Should the ATP Add a Grass Masters 1000?
Once upon a time in lands far and near, three of the four Grand Slam tournaments were contested on grass. In addition to these jewels in the crown of professional men’s tennis, several other tournaments on the ATP tour were played on grass. Unfortunately, and to the detriment of the sport, this number has dwindled to just six.
The ATP World Tour is played on six continents over the course of 11 months. The Masters 1000 tournaments are the most prestigious after the four Grand Slams. The top players are required to compete in eight of the nine events (excluding Monte Carlo) with the winner of each earning 1,000 ranking points.
Undeniably, there are many who bemoan the exceedingly crammed calendar, but the dearth of events played on grass in general and at the upper tiers of the tour in particular is baffling. Not one of the nine Masters 1000 events currently scheduled on the ATP Tour is played on grass. Three are played on European clay, one on indoor hard, and five on outdoor hard courts.
In recent years, the ATP has tinkered with the calendar, the number of events played, and even the surfaces—most notably the transition in 2015 from clay to grass at the Mercedes Cup, a 250 level event in Stuttgart, Germany.
Many current and former players have repeatedly requested a longer grass-court season and more time between the French Open and Wimbledon. The players had spoken, and eventually, the All England Club listened. In 2015, an additional week was added between the spring’s two Grand Slam tournaments.
The glory days of Bjorn Borg vs. John McEnroe and Boris Becker vs. Stefan Edberg at the All England Club are long gone. The courts are slower and the racquets larger. Grass-court tennis has come to resemble hard-court and at times even clay-court tennis. History, however, is cyclical, and thus the issue might be worth revisiting.
Since the majority of players strive to simultaneously shorten the physically and mentally grueling season and extend their careers, the addition of a grass-court event to be played at the Masters 1000 level should be welcome. The history of this majestic sport is inextricably linked to the pristine lawns of the All England Club, Newport Casino, the Longwood Cricket Club, and the West Side Tennis Club. A former although presently untapped resource endures, capable of increasing the ATP’s market share: the West Side Tennis Club.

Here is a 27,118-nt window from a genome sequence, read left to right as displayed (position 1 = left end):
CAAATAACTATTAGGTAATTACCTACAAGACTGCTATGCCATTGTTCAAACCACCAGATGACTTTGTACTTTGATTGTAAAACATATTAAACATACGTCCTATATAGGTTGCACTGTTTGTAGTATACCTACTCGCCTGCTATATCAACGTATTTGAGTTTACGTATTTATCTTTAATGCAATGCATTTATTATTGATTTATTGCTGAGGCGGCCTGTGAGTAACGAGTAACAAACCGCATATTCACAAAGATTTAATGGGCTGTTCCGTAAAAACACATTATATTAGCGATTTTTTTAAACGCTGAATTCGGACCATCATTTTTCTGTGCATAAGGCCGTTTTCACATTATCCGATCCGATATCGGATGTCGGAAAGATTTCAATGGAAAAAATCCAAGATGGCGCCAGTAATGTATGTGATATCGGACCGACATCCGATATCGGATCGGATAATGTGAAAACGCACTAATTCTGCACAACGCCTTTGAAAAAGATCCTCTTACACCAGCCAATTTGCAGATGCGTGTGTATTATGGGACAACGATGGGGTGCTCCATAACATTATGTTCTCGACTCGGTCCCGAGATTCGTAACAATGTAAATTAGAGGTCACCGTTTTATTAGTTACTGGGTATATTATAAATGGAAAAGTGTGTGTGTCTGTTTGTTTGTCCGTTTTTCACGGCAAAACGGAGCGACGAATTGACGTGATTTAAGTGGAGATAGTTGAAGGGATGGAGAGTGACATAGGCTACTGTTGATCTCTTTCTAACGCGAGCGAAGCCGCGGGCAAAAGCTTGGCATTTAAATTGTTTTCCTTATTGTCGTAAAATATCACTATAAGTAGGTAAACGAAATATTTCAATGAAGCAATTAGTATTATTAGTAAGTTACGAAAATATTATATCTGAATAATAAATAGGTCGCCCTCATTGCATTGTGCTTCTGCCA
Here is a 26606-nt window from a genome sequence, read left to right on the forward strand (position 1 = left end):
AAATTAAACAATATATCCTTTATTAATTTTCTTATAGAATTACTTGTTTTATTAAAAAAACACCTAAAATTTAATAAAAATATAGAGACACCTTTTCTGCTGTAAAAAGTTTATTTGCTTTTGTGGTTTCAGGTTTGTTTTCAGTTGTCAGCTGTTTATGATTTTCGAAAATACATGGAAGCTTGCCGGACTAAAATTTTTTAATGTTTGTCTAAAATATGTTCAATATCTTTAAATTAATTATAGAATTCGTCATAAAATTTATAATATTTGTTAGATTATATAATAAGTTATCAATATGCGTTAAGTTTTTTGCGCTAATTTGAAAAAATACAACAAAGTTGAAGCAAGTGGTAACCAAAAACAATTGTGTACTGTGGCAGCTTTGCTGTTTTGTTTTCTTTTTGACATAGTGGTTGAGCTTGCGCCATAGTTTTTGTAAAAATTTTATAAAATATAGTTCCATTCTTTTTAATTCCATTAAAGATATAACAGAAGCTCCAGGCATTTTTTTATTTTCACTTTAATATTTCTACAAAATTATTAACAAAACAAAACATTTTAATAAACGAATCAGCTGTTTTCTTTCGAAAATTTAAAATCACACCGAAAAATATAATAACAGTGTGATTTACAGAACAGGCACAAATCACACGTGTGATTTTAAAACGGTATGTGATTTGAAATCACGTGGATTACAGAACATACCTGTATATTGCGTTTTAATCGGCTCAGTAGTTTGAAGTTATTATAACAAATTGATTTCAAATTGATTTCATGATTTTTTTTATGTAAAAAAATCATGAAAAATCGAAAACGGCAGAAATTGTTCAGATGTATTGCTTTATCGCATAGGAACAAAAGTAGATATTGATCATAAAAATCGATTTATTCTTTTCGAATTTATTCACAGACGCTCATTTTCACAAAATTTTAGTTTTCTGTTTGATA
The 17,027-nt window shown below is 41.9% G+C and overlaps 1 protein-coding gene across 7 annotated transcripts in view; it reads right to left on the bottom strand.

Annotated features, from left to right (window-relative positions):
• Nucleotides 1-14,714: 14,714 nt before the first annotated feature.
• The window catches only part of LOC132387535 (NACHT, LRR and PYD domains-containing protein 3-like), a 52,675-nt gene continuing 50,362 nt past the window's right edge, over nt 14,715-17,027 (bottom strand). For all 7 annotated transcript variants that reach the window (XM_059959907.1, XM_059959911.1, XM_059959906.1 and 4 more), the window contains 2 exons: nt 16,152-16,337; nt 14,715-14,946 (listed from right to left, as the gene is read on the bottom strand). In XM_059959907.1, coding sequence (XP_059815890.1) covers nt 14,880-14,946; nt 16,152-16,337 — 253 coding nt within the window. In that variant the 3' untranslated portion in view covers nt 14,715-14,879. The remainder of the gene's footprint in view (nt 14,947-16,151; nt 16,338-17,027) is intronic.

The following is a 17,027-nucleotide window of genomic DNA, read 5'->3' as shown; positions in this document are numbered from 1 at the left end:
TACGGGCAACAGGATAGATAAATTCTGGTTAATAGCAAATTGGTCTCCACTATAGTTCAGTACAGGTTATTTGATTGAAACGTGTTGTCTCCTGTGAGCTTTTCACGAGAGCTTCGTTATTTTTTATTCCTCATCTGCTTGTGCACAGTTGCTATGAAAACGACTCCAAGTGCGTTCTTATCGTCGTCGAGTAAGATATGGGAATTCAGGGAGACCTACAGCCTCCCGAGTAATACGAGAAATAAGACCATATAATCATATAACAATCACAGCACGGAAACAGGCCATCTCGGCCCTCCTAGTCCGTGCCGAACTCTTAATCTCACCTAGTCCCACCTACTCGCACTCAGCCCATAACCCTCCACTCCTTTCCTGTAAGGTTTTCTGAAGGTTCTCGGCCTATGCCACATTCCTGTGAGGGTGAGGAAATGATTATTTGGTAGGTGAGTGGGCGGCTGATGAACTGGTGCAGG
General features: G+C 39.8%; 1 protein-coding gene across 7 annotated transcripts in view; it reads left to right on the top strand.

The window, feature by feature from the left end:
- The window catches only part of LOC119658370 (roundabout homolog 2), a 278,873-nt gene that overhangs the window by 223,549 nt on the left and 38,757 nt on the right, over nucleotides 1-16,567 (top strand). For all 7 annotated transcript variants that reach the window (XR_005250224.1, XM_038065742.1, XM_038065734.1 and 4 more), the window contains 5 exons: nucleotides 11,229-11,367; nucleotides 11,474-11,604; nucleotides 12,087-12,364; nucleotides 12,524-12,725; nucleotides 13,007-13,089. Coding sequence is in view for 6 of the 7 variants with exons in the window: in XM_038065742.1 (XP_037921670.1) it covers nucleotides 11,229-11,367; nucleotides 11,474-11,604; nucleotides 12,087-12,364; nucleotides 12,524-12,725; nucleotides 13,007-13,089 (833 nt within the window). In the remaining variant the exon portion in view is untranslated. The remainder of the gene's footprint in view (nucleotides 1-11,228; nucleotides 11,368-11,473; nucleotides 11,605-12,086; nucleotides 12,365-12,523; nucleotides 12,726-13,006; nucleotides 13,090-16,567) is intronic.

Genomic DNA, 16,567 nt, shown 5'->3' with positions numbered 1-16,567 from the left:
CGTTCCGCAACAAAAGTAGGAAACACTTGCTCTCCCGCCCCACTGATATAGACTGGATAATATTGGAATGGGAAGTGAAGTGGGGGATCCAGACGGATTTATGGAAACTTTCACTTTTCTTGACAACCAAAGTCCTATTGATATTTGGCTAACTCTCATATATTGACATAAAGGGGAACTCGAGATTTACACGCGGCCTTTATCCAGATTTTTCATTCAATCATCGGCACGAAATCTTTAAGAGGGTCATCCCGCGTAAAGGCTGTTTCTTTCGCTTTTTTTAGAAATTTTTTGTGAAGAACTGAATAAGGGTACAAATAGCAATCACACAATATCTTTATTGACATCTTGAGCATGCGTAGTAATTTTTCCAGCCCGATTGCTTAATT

The US National Championships – now known as the US Open - was contested on the lush lawns of the West Side Tennis Club in Forest Hills, New York between 1915 and 1977 before relocating to its present site in Flushing Meadows, Queens. A Masters 1000 event played on grass at this historic club in late July, prior to the beginning of the summer hard-court series, would be a masterful addition to and windfall for the ATP Tour.
Immediately following the fortnight at Wimbledon, grass-court tennis resumes on the historic and manicured lawns of the International Tennis Hall of Fame in Newport, Rhode Island. For the following six weeks, the majority of events on the ATP Tour will be contested in North America. This long over-due Masters 1000 event on grass could be played in the week following the Hall of Fame Championships.
There are two tournaments currently played this week: a 500 level hard-court tournament in Washington, DC and a 250 level clay-court event in Gstaad, Switzerland. Why are they playing on European clay at the start of the US summer hard-court season? It is time to eliminate one of the European summer clay-court tournaments in order to establish a Masters 1000 event on grass.
Critics undoubtedly will assert that a Masters 1000 event on grass cannot be scheduled in the same week as a 500 level hard-court event. However, there are plenty of precious ranking points up for grabs. Players eager to pound the pavement will travel to D. C., while those seeking greener pastures will choose New York.
Excitement and anticipation surround the recent announcement that the New York Empire of World Team Tennis will play six of its matches at the West Side Tennis Club. Tennis fans - especially those older, spoiled New York fans (myself included) - are nostalgic for the splendor that is grass-court tennis in the intimate stadium that is the West Side Tennis Club.
Isn’t it time to reestablish lawn tennis in New York with a prestigious Masters 1000 event and expose an entirely new generation to this exquisite game on such storied grounds?
It’s worth noting and never forgetting: if you build it, they will come.